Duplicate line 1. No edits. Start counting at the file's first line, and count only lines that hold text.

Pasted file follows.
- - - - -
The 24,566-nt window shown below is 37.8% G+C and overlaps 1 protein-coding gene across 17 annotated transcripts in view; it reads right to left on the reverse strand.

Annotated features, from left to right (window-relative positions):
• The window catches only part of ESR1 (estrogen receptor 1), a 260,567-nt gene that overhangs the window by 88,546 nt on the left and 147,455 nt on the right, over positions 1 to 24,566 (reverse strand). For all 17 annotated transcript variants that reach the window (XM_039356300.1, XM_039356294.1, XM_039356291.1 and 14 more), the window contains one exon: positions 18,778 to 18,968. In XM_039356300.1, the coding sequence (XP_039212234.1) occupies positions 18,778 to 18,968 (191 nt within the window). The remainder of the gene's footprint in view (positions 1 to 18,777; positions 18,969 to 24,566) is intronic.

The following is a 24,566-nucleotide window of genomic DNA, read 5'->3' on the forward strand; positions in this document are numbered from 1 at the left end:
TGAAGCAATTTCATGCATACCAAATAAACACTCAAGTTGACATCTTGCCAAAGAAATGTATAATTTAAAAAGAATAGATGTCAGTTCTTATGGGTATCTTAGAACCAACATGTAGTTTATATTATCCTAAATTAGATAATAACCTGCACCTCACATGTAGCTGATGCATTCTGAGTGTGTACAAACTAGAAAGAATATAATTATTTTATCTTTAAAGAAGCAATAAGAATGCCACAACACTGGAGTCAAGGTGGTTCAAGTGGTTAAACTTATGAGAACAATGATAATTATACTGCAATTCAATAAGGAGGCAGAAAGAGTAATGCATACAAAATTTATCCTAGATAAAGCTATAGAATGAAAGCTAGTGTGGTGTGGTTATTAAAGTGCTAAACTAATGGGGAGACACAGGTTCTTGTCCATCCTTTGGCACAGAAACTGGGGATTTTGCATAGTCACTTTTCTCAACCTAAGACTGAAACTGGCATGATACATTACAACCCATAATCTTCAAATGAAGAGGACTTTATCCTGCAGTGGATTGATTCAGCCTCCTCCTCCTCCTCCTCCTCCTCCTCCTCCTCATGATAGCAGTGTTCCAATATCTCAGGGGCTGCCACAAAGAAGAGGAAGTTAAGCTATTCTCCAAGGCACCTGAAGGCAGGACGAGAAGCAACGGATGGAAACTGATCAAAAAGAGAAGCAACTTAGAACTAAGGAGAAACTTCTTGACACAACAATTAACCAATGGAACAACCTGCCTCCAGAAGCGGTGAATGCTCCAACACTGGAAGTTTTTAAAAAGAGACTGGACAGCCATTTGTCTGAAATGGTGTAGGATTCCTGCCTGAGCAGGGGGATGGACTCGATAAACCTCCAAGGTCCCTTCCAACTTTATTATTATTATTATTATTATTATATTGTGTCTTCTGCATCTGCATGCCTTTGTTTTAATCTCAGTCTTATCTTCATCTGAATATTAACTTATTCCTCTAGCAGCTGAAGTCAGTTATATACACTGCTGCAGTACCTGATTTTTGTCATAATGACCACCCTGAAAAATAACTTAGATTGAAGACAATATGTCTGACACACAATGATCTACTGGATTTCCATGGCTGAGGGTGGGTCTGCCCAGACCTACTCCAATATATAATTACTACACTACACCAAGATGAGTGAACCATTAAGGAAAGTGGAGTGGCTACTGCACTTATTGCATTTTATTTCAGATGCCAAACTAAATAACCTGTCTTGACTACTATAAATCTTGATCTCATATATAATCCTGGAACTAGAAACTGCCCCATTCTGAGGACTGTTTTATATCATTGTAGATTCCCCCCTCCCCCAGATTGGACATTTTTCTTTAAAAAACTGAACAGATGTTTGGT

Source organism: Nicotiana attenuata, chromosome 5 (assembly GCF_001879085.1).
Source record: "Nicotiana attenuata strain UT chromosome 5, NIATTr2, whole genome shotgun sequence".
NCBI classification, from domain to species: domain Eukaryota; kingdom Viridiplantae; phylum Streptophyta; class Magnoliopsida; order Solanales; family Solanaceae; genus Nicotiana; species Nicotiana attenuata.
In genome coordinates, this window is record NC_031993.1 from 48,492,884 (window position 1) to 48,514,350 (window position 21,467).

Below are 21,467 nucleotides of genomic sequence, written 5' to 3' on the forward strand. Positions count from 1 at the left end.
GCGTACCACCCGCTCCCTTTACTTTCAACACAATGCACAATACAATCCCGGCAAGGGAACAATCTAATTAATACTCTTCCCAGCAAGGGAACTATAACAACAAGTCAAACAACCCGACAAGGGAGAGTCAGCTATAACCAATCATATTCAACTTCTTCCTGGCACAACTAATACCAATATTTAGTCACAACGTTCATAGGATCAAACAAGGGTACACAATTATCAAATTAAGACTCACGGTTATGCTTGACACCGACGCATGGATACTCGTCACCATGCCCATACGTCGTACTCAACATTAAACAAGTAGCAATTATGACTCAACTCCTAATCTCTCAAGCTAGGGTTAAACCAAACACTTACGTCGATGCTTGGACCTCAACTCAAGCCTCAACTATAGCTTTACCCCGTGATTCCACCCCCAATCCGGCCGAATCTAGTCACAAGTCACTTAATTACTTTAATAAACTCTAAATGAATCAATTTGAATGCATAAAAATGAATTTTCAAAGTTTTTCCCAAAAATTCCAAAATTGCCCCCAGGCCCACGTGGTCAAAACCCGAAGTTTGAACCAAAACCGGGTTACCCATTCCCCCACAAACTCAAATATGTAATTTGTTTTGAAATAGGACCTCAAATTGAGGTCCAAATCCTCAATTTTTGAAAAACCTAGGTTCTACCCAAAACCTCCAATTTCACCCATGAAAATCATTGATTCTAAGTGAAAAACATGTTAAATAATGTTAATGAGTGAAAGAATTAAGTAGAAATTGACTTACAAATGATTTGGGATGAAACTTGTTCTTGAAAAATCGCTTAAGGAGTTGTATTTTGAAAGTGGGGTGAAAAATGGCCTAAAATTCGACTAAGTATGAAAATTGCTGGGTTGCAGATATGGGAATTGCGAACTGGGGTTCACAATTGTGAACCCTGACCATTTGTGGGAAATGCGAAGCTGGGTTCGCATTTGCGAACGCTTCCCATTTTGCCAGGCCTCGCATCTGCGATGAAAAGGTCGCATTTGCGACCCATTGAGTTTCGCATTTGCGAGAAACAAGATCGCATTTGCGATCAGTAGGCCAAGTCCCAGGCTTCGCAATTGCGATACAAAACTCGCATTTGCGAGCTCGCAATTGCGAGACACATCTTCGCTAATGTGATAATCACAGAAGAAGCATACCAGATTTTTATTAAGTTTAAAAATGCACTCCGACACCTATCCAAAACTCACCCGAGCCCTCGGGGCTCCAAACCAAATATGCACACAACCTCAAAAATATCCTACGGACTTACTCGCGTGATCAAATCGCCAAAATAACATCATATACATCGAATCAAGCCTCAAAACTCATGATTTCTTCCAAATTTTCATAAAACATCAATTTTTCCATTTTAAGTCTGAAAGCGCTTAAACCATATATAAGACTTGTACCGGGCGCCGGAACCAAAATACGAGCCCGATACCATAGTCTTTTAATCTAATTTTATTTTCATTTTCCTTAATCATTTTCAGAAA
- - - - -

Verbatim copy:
The 24,566-nt window shown below is 37.8% G+C and overlaps 1 protein-coding gene across 17 annotated transcripts in view; it reads right to left on the reverse strand.